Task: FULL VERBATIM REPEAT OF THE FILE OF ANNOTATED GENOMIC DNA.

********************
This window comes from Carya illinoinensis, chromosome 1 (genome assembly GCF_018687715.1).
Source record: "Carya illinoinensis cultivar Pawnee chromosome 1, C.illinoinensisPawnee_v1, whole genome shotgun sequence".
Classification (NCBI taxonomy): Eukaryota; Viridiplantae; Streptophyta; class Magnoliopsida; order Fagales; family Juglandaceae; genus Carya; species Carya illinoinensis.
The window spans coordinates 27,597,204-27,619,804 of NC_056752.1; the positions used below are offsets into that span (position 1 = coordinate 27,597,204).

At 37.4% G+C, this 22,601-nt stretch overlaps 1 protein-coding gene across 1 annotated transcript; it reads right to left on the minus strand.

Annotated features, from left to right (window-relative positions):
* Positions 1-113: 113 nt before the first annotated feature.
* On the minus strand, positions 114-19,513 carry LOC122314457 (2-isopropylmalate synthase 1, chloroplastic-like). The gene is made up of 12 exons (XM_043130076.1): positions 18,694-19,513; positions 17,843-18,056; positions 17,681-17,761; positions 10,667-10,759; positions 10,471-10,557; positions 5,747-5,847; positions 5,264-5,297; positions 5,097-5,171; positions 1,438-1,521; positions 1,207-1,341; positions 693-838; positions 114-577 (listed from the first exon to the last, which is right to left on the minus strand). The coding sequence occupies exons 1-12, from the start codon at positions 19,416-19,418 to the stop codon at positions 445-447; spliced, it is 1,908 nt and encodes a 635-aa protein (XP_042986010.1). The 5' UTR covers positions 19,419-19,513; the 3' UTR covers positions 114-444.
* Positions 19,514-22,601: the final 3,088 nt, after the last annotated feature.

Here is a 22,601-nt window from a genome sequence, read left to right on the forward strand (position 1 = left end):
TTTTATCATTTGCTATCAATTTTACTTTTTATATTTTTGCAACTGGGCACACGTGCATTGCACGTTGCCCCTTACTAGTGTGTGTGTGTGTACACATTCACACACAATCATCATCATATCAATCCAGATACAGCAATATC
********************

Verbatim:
This window comes from Carya illinoinensis, chromosome 1 (genome assembly GCF_018687715.1).
Source record: "Carya illinoinensis cultivar Pawnee chromosome 1, C.illinoinensisPawnee_v1, whole genome shotgun sequence".
Classification (NCBI taxonomy): Eukaryota; Viridiplantae; Streptophyta; class Magnoliopsida; order Fagales; family Juglandaceae; genus Carya; species Carya illinoinensis.
The window spans coordinates 27,597,204-27,619,804 of NC_056752.1; the positions used below are offsets into that span (position 1 = coordinate 27,597,204).

At 37.4% G+C, this 22,601-nt stretch overlaps 1 protein-coding gene across 1 annotated transcript; it reads right to left on the minus strand.

Annotated features, from left to right (window-relative positions):
* Positions 1-113: 113 nt before the first annotated feature.
* On the minus strand, positions 114-19,513 carry LOC122314457 (2-isopropylmalate synthase 1, chloroplastic-like). The gene is made up of 12 exons (XM_043130076.1): positions 18,694-19,513; positions 17,843-18,056; positions 17,681-17,761; positions 10,667-10,759; positions 10,471-10,557; positions 5,747-5,847; positions 5,264-5,297; positions 5,097-5,171; positions 1,438-1,521; positions 1,207-1,341; positions 693-838; positions 114-577 (listed from the first exon to the last, which is right to left on the minus strand). The coding sequence occupies exons 1-12, from the start codon at positions 19,416-19,418 to the stop codon at positions 445-447; spliced, it is 1,908 nt and encodes a 635-aa protein (XP_042986010.1). The 5' UTR covers positions 19,419-19,513; the 3' UTR covers positions 114-444.
* Positions 19,514-22,601: the final 3,088 nt, after the last annotated feature.

Here is a 22,601-nt window from a genome sequence, read left to right on the forward strand (position 1 = left end):
TTTTATCATTTGCTATCAATTTTACTTTTTATATTTTTGCAACTGGGCACACGTGCATTGCACGTTGCCCCTTACTAGTGTGTGTGTGTGTACACATTCACACACAATCATCATCATATCAATCCAGATACAGCAATATC